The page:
Can you tell I’m excited?!? I think what I’m most excited about is that I’m not a true classical homeschooler. I’m a Charlotte Mason homeschooler. It’s true that Ms. Mason had much in common with classical homeschoolers {some even consider her a classical homeschooler in her own right}, but on the surface a few of the eight essential principles seem to fly in the face of what Charlotte Mason homeschoolers promote as a “true” Charlotte Mason education.  So for the each of these eight principles I’m going to be focusing on how to use classical pedagogy as outlined by Dr. Perrin in the link above, but in a Charlotte Mason way.

Before we start this journey through classical and Charlotte Mason, I wanted to mention something that Dr. Perrin states at the beginning of his video. He says, “Principles should support our practices.” Basically the thrust of that statement is that the things you do in your homeschool should have a principle that supports them. For example, if you are a Charlotte Mason homeschooler why do you engage in nature study? Because you are supposed to do so if you ascribe to Ms. Mason’s philosophy? Because the curriculum you bought says to do it? Do you really even know why Charlotte Mason was such a huge proponent of nature study for all students throughout their school years? These are important questions to ask about any homeschooling philosophy whether it’s classical, unschooling, traditional, etc. If you don’t know what various educational practices are trying to accomplish in your homeschool, it is pointless to do them.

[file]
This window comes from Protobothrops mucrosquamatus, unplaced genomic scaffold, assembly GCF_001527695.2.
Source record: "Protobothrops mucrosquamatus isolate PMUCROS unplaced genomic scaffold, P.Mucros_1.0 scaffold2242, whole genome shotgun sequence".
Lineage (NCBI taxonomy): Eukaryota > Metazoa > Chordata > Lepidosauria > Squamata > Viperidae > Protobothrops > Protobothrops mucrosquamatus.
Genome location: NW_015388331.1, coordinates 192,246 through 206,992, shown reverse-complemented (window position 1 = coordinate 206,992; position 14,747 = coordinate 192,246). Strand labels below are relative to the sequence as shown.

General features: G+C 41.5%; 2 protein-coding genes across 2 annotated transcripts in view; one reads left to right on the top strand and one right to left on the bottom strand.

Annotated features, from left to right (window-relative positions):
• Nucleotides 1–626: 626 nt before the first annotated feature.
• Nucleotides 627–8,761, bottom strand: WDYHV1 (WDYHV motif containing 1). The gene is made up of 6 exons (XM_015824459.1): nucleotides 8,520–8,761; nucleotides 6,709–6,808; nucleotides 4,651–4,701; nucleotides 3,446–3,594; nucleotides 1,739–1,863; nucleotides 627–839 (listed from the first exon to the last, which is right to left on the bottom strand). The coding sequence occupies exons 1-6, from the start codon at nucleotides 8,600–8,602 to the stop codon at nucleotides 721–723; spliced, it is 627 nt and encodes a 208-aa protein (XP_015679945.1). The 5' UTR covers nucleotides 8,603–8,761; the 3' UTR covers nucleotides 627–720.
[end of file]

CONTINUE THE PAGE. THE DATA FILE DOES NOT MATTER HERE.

While I’m focusing on these eight principles in a Charlotte Mason homeschool, I hope that you will look at them through whatever philosophy influences your homeschool because I truly believe these eight essential principles of classical pedagogy are fundamentally just really great educational practices in general that can be applied to whatever method you use. I can see how all methods of education can be tweaked and manipulated in such a way to benefit from the use of all eight principles. The hardest part, as Dr. Perrin states toward the end, is that changing our mindset about education to one that encompasses these ideals is work for us. It is not natural for those of us who are graduates of the public school system here in the United States. The most difficult challenge you will have is not the vision, but the implementation.